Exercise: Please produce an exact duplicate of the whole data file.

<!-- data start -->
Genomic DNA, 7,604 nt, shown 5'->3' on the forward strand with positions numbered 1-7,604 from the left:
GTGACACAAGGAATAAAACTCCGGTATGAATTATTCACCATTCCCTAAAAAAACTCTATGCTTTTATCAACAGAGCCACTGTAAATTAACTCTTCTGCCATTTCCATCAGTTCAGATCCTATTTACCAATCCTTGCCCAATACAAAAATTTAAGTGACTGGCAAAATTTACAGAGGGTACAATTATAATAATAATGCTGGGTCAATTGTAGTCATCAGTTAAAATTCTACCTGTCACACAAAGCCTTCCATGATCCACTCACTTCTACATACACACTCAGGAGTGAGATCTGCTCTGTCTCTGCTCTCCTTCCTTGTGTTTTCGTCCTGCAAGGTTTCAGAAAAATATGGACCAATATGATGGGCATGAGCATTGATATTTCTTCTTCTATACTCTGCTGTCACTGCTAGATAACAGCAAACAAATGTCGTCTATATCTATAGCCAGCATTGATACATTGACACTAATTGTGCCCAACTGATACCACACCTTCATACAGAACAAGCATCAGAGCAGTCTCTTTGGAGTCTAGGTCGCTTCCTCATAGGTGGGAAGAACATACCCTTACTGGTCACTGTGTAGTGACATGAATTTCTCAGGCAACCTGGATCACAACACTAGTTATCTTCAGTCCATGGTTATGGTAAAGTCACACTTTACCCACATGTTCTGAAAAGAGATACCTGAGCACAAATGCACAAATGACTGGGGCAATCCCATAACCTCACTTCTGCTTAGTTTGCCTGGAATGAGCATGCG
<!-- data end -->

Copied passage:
Genomic DNA, 7,604 nt, shown 5'->3' on the forward strand with positions numbered 1-7,604 from the left:
GTGACACAAGGAATAAAACTCCGGTATGAATTATTCACCATTCCCTAAAAAAACTCTATGCTTTTATCAACAGAGCCACTGTAAATTAACTCTTCTGCCATTTCCATCAGTTCAGATCCTATTTACCAATCCTTGCCCAATACAAAAATTTAAGTGACTGGCAAAATTTACAGAGGGTACAATTATAATAATAATGCTGGGTCAATTGTAGTCATCAGTTAAAATTCTACCTGTCACACAAAGCCTTCCATGATCCACTCACTTCTACATACACACTCAGGAGTGAGATCTGCTCTGTCTCTGCTCTCCTTCCTTGTGTTTTCGTCCTGCAAGGTTTCAGAAAAATATGGACCAATATGATGGGCATGAGCATTGATATTTCTTCTTCTATACTCTGCTGTCACTGCTAGATAACAGCAAACAAATGTCGTCTATATCTATAGCCAGCATTGATACATTGACACTAATTGTGCCCAACTGATACCACACCTTCATACAGAACAAGCATCAGAGCAGTCTCTTTGGAGTCTAGGTCGCTTCCTCATAGGTGGGAAGAACATACCCTTACTGGTCACTGTGTAGTGACATGAATTTCTCAGGCAACCTGGATCACAACACTAGTTATCTTCAGTCCATGGTTATGGTAAAGTCACACTTTACCCACATGTTCTGAAAAGAGATACCTGAGCACAAATGCACAAATGACTGGGGCAATCCCATAACCTCACTTCTGCTTAGTTTGCCTGGAATGAGCATGCG